His v. Hers

Mark Ford

  • In Touch: The Letters of Paul Bowles edited by Jeffrey Miller
    HarperCollins, 604 pp, £25.00, October 1994, ISBN 0 00 255535 2

The final section of Paul Bowles’s most famous novel, The Sheltering Sky, is prefaced by a quotation from Kafka that encapsulates the narrative trajectory of just about everything Bowles has ever written: ‘From a certain point onward there is no longer any turning back. That is the point that must be reached.’ With obsessive frequency Bowles’s short stories and novels feature characters propelled beyond the boundaries of their own cultural milieux towards realms they can neither control nor comprehend, and in which even their sufferings become meaningless. In one of his earliest stories, ‘A Distant Episode’, a professor of linguistics investigating Arabic dialects is captured by a band of Reguibat nomads, who beat him, cut out his tongue, and drape him with strings of empty tin cans. He is forced to perform a ridiculous dance for their amusement, and in time grows accustomed to his role as the tribe’s jester. When he finally escapes, rather than attempting to return to Western civilisation, he immediately flees back into the wilderness.

‘A Distant Episode’ was published in Partisan Review in 1947, and caused quite a stir. On the strength of it Bowles was offered an advance on his first novel, and set off for the Sahara. There he wrote The Sheltering Sky, in which the heroine Kit suffers a similar derangement of the senses; on the death of her husband Port from typhoid fever she joins a caravan of Arabs crossing the desert, is raped, imprisoned, brutalised, and ends up as crazy and alienated as the tongueless professor.

Behind Kafka’s quest for the point of no return, there always seems to be some metaphysical, even religious impulse, but Bowles’s protagonists are stripped of dignity and identity in a manner calculated to depress the reader on as many fronts as possible. ‘My own design has been to re-create reality in such a way that it becomes unreal, impossible wouldn’t you say?’ he suggests in a letter to Alec France, a young graduate student who began a dissertation on Bowles’s fiction in the early Seventies, but, a note informs us, committed suicide midway through his research.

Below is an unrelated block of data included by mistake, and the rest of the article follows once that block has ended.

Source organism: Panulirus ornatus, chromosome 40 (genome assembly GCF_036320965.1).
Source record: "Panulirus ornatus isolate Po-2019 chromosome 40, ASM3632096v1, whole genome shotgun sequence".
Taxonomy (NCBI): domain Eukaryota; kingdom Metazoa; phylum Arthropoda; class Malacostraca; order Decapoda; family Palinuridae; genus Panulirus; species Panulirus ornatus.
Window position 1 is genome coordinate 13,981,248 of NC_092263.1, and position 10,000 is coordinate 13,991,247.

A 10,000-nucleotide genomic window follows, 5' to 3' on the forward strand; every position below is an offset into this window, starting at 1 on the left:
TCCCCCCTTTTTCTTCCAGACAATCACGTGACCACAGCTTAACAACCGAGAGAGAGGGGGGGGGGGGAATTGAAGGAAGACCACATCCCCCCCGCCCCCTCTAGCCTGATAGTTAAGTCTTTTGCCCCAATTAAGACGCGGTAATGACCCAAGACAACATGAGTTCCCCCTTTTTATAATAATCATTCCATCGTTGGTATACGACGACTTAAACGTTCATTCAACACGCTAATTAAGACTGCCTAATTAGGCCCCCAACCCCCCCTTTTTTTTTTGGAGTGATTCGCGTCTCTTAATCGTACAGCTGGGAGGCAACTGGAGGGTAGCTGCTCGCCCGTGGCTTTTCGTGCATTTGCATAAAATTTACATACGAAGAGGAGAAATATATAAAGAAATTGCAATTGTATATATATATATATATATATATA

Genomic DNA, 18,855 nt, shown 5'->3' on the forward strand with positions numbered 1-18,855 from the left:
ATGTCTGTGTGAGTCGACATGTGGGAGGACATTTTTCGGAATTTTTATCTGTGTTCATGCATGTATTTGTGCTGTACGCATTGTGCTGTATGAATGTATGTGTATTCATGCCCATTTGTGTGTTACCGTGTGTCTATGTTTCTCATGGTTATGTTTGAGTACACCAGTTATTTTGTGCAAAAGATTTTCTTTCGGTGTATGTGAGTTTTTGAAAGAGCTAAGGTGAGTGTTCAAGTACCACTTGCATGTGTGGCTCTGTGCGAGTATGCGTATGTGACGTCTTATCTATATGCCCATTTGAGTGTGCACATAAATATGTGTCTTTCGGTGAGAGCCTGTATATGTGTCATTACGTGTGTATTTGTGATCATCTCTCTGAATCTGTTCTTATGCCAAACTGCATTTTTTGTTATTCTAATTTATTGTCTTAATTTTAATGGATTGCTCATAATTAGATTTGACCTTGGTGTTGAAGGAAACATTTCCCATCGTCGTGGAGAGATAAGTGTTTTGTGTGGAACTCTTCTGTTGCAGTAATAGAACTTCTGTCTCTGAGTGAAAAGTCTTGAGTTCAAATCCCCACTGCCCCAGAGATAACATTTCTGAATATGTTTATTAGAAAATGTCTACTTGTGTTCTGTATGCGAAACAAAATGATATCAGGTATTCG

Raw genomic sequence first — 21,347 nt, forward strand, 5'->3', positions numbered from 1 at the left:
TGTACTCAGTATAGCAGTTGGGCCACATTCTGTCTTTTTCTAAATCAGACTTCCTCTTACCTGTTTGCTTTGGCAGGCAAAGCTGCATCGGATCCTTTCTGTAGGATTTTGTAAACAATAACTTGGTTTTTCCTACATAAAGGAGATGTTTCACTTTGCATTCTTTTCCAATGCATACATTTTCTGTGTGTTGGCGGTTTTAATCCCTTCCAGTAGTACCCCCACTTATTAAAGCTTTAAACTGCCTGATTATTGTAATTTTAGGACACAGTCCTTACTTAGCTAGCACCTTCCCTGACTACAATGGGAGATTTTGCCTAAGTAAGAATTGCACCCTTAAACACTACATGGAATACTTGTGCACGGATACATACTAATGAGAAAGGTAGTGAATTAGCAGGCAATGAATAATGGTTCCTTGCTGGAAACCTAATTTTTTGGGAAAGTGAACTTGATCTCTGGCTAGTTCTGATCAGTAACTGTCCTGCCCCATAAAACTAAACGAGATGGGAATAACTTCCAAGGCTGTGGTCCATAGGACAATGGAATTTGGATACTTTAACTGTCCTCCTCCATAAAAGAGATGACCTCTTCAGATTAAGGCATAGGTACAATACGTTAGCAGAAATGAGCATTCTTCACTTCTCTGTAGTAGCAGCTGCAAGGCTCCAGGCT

The compulsion to prove existence ‘impossible’ seems to lie at the heart of Bowles’s aesthetics; his ideal artist is a purely negative force, an undercover agent whose mission is to undermine all forms of living: the writer ‘doesn’t exist – he’s a cipher, a blank. A spy sent into life by the forces of death. Then he can be given a mythical personality: “He spent his time among us, betrayed us, and took the material across the border.” ’ Though the artist may appear to engage with the quotidian and the circumstantial, these involvements are only false fronts masking a supreme detachment; the true writer ‘never participates in anything; his pretences at it are mimetic.’

Such comments – made in a letter of 1966 – are best understood in the context of French Existentialist writing, and reveal a particular debt to the novels of André Gide, whose Faux-Monnayeurs inspired Bowles when still in his teens to abscond from college and make off for Paris, where he spent a few appropriately vagabondish months. Other early literary enthusiasms disclosed here include the violent Gothic figments of Lautréamont, the pre-war writings of Sartre (whose Huis Clos Bowles translated in 1946), and the short stories of Edgar Allan Poe, just about the only American writer Bowles appears to value at all.

Unfortunately, Bowles’s concept of the writer as untraceable spy operates throughout his correspondence as well as his fiction. ‘If you get a letter from Paul, it’s about what he had for breakfast,’ Gore Vidal once complained. Bowles more or less agrees:

I can’t believe I ever wrote an ‘interesting’ letter. It seems to me a good letter has to have the smell of the personality of the one who writes it. And I think my eagerness to avoid leaving any such smell is the same, whether it’s a letter or a novel or whatever. Don’t risk giving offence with halitosis or BO!

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